• Tax reduction opportunities for small business

An article in the 4 July 2017 edition of The Australian has caused a bit of a stir by suggesting eligibility for small business tax cuts for a broader range of companies than was previously thought to be the case.

However a prompt response from Minister O’Dwyer appears to pour cold water on The Australian’s analysis.  Despite this, it still serves as a good reminder of the very real tax reduction opportunities that exist for genuine small businesses, possibly even on returns that have already been lodged.

In the 2016 financial year, small businesses had their tax rate reduced from 30% to 28.5%. In the 2017 financial year, it has been further reduced to 27.5%.  Whilst the percentage change may appear small, a company with taxable income of $1m in 2017 could potentially save $25,000 by applying a 27.5% tax rate compared to a 30% rate.

There are two main tests to qualify for a reduced corporate tax rate — turnover and whether or not the entity in question is carrying on a business.

Broadly speaking the turnover threshold is quite straightforward. For financial year 2017 businesses (including connected or affiliated entities) with turnover of less than $10 million will meet this test. This threshold has been raised from the $2 million that applied in 2016.

Whether or not an entity is carrying on a business is a little more complex and based on a number of court decisions and ATO rulings.  Minister O’Dwyer’s press release from 4 July 2017 stated that the Small Business tax rate was not intended to be available to “passive investment companies”.  However, there are numerous rulings and cases that suggest that a company that invests in shares or property may be carrying on a business if the purpose of the activity is to make a profit for its shareholders and there is a substantial degree of system, scale or commerciality about the activity.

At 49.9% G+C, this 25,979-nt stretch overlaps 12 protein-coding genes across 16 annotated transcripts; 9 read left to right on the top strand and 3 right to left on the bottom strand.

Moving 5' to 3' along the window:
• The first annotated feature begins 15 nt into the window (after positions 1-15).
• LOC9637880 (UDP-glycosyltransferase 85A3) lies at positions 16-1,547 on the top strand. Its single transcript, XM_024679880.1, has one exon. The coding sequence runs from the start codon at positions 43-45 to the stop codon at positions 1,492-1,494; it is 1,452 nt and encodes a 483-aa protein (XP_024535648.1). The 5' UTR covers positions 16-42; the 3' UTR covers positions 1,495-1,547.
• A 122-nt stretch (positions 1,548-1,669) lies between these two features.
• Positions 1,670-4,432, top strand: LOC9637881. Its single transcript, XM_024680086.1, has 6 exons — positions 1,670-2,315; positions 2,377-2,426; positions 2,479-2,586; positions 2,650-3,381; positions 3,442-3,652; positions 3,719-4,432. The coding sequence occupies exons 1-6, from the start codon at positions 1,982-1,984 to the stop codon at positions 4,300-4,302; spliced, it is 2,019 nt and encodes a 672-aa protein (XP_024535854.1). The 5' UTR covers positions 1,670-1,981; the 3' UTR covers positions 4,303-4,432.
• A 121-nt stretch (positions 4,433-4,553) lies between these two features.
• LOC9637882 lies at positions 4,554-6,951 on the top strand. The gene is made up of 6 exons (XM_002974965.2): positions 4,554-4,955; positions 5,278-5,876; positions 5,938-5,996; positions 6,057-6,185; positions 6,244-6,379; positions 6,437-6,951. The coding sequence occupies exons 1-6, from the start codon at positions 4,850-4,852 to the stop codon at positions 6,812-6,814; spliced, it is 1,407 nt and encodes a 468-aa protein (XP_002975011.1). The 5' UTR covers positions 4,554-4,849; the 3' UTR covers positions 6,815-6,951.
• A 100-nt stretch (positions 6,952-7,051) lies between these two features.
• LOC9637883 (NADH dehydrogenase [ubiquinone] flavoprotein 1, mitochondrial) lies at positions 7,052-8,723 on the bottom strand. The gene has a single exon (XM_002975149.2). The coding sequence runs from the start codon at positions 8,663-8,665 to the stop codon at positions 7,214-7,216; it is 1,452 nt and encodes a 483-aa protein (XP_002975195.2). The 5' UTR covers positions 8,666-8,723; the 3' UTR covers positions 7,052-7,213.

Some practical examples of carrying on a business in contrast to a passive investor may include:

  • A company with multiple properties or investments rather than a single investment property.
  • A company that employs professional management, finance or commercial personnel, or advisors.
  • A company that actively manages its portfolio, including buying or selling properties or shares, or actively improves or develops property, rather than a passive long-term holder of a stable portfolio.

There are some real opportunities for small businesses to reduce their tax bill, but it’s important to be clear about whether or not your business is eligible.

Get in touch with your advisor to find out if you can benefit from the new small business tax regime.